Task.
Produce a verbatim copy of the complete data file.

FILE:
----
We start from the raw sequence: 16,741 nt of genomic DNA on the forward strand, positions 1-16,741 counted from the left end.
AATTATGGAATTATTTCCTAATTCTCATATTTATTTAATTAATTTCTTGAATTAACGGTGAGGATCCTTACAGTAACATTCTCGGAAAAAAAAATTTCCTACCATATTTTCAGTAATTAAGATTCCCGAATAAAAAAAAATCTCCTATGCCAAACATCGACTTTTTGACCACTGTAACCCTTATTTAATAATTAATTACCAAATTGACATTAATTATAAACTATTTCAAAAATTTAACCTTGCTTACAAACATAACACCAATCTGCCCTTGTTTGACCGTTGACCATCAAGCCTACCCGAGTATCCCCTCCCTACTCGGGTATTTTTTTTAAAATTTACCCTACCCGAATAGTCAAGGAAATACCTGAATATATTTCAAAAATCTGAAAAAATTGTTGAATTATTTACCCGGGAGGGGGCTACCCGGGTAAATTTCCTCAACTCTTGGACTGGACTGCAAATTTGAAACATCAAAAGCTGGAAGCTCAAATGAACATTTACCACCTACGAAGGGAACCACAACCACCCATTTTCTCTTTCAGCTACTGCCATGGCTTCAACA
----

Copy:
We start from the raw sequence: 16,741 nt of genomic DNA on the forward strand, positions 1-16,741 counted from the left end.
AATTATGGAATTATTTCCTAATTCTCATATTTATTTAATTAATTTCTTGAATTAACGGTGAGGATCCTTACAGTAACATTCTCGGAAAAAAAAATTTCCTACCATATTTTCAGTAATTAAGATTCCCGAATAAAAAAAAATCTCCTATGCCAAACATCGACTTTTTGACCACTGTAACCCTTATTTAATAATTAATTACCAAATTGACATTAATTATAAACTATTTCAAAAATTTAACCTTGCTTACAAACATAACACCAATCTGCCCTTGTTTGACCGTTGACCATCAAGCCTACCCGAGTATCCCCTCCCTACTCGGGTATTTTTTTTAAAATTTACCCTACCCGAATAGTCAAGGAAATACCTGAATATATTTCAAAAATCTGAAAAAATTGTTGAATTATTTACCCGGGAGGGGGCTACCCGGGTAAATTTCCTCAACTCTTGGACTGGACTGCAAATTTGAAACATCAAAAGCTGGAAGCTCAAATGAACATTTACCACCTACGAAGGGAACCACAACCACCCATTTTCTCTTTCAGCTACTGCCATGGCTTCAACA